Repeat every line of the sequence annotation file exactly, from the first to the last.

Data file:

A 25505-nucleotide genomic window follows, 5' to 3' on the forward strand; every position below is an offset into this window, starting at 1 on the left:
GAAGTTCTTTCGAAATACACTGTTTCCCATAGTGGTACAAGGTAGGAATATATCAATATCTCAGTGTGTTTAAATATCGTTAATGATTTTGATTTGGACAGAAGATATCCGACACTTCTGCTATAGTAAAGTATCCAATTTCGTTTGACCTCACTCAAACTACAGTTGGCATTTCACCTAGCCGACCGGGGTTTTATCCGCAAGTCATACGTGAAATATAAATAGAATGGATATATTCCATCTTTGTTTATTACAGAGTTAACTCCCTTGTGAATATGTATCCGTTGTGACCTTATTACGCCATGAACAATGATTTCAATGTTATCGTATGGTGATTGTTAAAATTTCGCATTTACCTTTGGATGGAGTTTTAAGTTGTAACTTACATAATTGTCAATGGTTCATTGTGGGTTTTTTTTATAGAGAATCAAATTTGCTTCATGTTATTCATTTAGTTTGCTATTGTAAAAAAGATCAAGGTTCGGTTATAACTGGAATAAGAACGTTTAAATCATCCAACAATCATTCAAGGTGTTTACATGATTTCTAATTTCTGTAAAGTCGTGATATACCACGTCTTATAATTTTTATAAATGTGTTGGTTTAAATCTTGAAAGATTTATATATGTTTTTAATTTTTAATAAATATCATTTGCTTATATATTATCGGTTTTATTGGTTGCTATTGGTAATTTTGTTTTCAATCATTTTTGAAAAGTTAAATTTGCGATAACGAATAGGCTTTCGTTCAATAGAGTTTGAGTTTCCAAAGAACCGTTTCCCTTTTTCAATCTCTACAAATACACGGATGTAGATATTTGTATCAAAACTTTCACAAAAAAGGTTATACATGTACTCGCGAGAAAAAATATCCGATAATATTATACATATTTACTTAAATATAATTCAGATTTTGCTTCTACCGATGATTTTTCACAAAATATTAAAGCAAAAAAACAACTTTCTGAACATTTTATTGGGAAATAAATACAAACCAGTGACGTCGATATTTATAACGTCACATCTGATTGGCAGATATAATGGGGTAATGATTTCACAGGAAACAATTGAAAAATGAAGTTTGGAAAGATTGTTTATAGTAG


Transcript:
A 25505-nucleotide genomic window follows, 5' to 3' on the forward strand; every position below is an offset into this window, starting at 1 on the left:
GAAGTTCTTTCGAAATACACTGTTTCCCATAGTGGTACAAGGTAGGAATATATCAATATCTCAGTGTGTTTAAATATCGTTAATGATTTTGATTTGGACAGAAGATATCCGACACTTCTGCTATAGTAAAGTATCCAATTTCGTTTGACCTCACTCAAACTACAGTTGGCATTTCACCTAGCCGACCGGGGTTTTATCCGCAAGTCATACGTGAAATATAAATAGAATGGATATATTCCATCTTTGTTTATTACAGAGTTAACTCCCTTGTGAATATGTATCCGTTGTGACCTTATTACGCCATGAACAATGATTTCAATGTTATCGTATGGTGATTGTTAAAATTTCGCATTTACCTTTGGATGGAGTTTTAAGTTGTAACTTACATAATTGTCAATGGTTCATTGTGGGTTTTTTTTATAGAGAATCAAATTTGCTTCATGTTATTCATTTAGTTTGCTATTGTAAAAAAGATCAAGGTTCGGTTATAACTGGAATAAGAACGTTTAAATCATCCAACAATCATTCAAGGTGTTTACATGATTTCTAATTTCTGTAAAGTCGTGATATACCACGTCTTATAATTTTTATAAATGTGTTGGTTTAAATCTTGAAAGATTTATATATGTTTTTAATTTTTAATAAATATCATTTGCTTATATATTATCGGTTTTATTGGTTGCTATTGGTAATTTTGTTTTCAATCATTTTTGAAAAGTTAAATTTGCGATAACGAATAGGCTTTCGTTCAATAGAGTTTGAGTTTCCAAAGAACCGTTTCCCTTTTTCAATCTCTACAAATACACGGATGTAGATATTTGTATCAAAACTTTCACAAAAAAGGTTATACATGTACTCGCGAGAAAAAATATCCGATAATATTATACATATTTACTTAAATATAATTCAGATTTTGCTTCTACCGATGATTTTTCACAAAATATTAAAGCAAAAAAACAACTTTCTGAACATTTTATTGGGAAATAAATACAAACCAGTGACGTCGATATTTATAACGTCACATCTGATTGGCAGATATAATGGGGTAATGATTTCACAGGAAACAATTGAAAAATGAAGTTTGGAAAGATTGTTTATAGTAG